The Financial Times runs reader testimony videos on 'premium' websites to reinforce its global community
The Financial Times has launched a series championing a range of global FT readers, underlining the intrinsic value of its premium content while motioning at its global outlook.
Financial Times readers videos
A seven-part series, produced by film director Felipe P. Soares, stars an LA economist, a corporate comms Londoner, a law consultant from Singapore and an MIT professor in the US.
It documents the publication’s international premium appeal positioning it above the mass of quick-fire and free-to-access content that’s allegedly flooding the market and seizing all-important viewer retention.
On the video shorts, Darcy Keller, chief communications and marketing officer of the FT, told The Drum that the publication keeps a close eye on its readers, both, "anecdotally and in surveys". The general impression is that the FT is "more than a paper they read and subscribe to, it’s part of their identity, it says something about them".
The videos were aligned to "convey that sense of community," underlining that its readers who take part in the global conversation. Keller added: "Our audience is the greatest reflection of our brand."
In the creation of the series, the publication put out a casting call for people who love and want to talk about the FT; their location, occupation and the story that they could tell all factored into the casting decision. "There were thousands of entries, we were very spoiled for choice. There's much more we can bring to life, there's a great roster of people that want to engage in this product, so there’s good scope to do more."
It was vital to capture authentic and unscripted testimonies from the campaign's contributors. The video team spent a day with each of the four, filming until they delivered authentic opinions that could be used to build the videos.
The integrated campaign will touch down across TV and online, as per TV planning and buying agency Guerillascope’s strategy.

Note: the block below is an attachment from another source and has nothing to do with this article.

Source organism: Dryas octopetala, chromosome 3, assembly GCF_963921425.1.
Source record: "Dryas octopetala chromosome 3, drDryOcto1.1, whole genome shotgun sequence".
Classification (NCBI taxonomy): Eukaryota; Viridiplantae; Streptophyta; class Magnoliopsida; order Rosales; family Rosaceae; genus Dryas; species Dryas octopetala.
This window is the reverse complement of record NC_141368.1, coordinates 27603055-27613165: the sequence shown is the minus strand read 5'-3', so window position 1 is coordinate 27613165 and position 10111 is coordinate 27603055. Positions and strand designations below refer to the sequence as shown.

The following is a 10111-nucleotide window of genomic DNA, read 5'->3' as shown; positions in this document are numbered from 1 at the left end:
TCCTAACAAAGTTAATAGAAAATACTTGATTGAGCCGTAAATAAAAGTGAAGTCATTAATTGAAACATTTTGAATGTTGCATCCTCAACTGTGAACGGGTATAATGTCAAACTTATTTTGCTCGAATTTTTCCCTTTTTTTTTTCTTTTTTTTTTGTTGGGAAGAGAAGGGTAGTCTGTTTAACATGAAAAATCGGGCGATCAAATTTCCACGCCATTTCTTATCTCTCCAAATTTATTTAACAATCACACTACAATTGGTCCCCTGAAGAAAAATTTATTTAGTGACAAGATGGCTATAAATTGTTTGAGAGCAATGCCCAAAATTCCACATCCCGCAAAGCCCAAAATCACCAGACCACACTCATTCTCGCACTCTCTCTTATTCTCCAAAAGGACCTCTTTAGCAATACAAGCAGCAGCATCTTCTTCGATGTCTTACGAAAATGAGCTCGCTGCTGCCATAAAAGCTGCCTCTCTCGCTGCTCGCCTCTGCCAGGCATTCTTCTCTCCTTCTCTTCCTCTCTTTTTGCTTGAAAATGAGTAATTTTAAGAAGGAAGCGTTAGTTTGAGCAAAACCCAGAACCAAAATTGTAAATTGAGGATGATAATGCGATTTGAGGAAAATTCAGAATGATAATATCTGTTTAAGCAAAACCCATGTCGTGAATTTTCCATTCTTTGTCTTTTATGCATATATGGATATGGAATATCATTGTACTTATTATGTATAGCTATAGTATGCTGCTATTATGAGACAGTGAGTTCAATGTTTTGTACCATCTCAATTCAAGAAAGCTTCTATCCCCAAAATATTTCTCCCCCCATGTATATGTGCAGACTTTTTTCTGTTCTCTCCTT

"We targeted sites with a global professional audience and a premium brand, we were also looking at specific markets, with London and more to come in the US," said Keller. As such, Sky News, Channel 4, Discovery, National Geographic, Bloomberg TV, BBC Online, Monocle’s film section, and Taxi TV in London, will be among the channels hosting the films.
On its commitment to underlining its premium proposition amid a sea of free content, Keller stated that a news brand must have a point: "There’s a lot of content and noise out there, if you as a brand don’t know what makes you unique, you're in trouble.
"For the FT, global is in our DNA, we’ve been covering international news for 50 years and distributing internationally for 40, before anyone else was doing it. Another point of distinction, is the FT's commitment to quality and integrity, which is easy to say, not easy to prove. We have a proven reputation built by delivering over many years (more than a century).
"We’re proud of our legacy and reputation."
The work picks up from the publication’s ‘Changed the World’ out of home campaign, which trumpets the FT’s insights in Heathrow Terminal 5 through JCDecaux, whereas Exterion Media delivered London’s Canary Wharf and the London Underground, it similarly looked to embrace an audience hungry for indepth analysis.
On the advertising front, the FT has had considerable success urging advertisers to consider the importance of context in their online ads, it claims low-yield, high volume cookie chasing placements are being usurped by its approach: "I think we and the premium segment have always argued the case for the power of the environment and the power of brand association," argued global advertising sales and strategy director Dom Good earlier this week.